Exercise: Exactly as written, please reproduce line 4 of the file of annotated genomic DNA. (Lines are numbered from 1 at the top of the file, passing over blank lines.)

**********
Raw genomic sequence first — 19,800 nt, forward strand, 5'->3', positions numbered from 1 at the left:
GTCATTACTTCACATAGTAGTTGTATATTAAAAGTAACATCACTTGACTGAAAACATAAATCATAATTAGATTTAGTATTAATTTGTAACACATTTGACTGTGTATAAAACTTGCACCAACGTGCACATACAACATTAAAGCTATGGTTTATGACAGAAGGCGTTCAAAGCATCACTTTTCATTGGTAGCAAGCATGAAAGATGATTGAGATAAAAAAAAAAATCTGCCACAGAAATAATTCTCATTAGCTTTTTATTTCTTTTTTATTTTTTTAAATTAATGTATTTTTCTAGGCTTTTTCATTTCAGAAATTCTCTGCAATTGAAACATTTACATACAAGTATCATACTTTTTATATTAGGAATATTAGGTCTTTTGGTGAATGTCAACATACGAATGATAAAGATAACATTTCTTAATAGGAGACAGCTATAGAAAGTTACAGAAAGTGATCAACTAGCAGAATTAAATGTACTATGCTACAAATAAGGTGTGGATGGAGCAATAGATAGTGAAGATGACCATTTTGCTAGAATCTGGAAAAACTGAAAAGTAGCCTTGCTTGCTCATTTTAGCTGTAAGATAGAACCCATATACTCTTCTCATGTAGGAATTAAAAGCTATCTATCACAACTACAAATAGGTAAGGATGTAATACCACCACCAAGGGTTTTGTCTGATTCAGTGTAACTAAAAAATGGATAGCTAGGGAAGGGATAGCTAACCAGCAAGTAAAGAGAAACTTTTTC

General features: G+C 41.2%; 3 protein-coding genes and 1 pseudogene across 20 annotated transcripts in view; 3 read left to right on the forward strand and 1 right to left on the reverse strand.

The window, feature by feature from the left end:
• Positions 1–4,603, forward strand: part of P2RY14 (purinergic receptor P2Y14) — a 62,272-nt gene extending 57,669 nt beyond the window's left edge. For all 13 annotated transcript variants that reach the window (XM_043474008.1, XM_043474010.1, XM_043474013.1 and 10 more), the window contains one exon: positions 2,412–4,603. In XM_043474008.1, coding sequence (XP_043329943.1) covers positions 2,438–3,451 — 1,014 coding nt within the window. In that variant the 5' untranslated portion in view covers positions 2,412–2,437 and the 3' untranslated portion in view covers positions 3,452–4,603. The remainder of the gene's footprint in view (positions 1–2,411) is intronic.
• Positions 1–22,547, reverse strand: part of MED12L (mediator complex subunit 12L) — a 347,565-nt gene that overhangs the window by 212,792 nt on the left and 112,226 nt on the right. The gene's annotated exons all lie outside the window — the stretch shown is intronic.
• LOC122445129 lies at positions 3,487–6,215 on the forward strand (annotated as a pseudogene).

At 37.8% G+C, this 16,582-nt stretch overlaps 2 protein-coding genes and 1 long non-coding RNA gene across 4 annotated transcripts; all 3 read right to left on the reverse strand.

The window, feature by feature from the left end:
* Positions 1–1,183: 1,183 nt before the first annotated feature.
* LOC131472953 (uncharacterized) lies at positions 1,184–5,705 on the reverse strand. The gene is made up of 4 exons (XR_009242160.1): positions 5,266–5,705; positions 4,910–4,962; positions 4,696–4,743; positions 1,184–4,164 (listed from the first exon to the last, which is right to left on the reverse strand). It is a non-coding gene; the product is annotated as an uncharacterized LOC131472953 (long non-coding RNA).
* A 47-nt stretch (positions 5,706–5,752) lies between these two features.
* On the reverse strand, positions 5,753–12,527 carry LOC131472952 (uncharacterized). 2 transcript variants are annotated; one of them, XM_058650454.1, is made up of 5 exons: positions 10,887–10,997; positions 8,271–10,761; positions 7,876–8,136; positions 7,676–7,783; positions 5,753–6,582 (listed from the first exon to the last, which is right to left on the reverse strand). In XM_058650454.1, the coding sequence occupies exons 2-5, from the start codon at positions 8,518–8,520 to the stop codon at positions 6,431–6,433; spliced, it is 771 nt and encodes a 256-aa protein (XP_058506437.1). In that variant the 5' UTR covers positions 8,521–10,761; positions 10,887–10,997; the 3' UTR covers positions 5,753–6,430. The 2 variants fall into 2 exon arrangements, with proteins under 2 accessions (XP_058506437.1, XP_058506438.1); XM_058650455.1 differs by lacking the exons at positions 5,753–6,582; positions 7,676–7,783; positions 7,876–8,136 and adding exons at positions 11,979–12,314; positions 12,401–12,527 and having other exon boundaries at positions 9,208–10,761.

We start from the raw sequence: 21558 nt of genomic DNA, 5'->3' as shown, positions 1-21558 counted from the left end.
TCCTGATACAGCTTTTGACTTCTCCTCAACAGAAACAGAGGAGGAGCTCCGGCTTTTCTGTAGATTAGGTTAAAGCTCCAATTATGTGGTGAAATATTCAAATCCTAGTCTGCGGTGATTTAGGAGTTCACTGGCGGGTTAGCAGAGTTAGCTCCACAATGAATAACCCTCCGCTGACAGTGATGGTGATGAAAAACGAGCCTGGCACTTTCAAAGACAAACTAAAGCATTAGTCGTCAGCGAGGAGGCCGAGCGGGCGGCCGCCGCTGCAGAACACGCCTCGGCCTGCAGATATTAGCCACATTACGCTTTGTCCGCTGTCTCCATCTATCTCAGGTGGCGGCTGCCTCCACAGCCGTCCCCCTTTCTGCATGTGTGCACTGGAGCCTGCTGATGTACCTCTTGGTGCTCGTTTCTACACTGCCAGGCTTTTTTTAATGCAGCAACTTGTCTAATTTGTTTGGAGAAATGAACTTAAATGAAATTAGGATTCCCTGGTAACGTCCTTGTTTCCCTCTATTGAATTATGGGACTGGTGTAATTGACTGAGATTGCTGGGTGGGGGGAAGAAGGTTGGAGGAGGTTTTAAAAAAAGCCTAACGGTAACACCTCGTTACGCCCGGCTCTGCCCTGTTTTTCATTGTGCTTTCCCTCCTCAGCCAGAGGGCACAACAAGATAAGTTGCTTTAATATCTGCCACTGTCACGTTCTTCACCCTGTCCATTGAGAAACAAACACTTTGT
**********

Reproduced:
The window, feature by feature from the left end: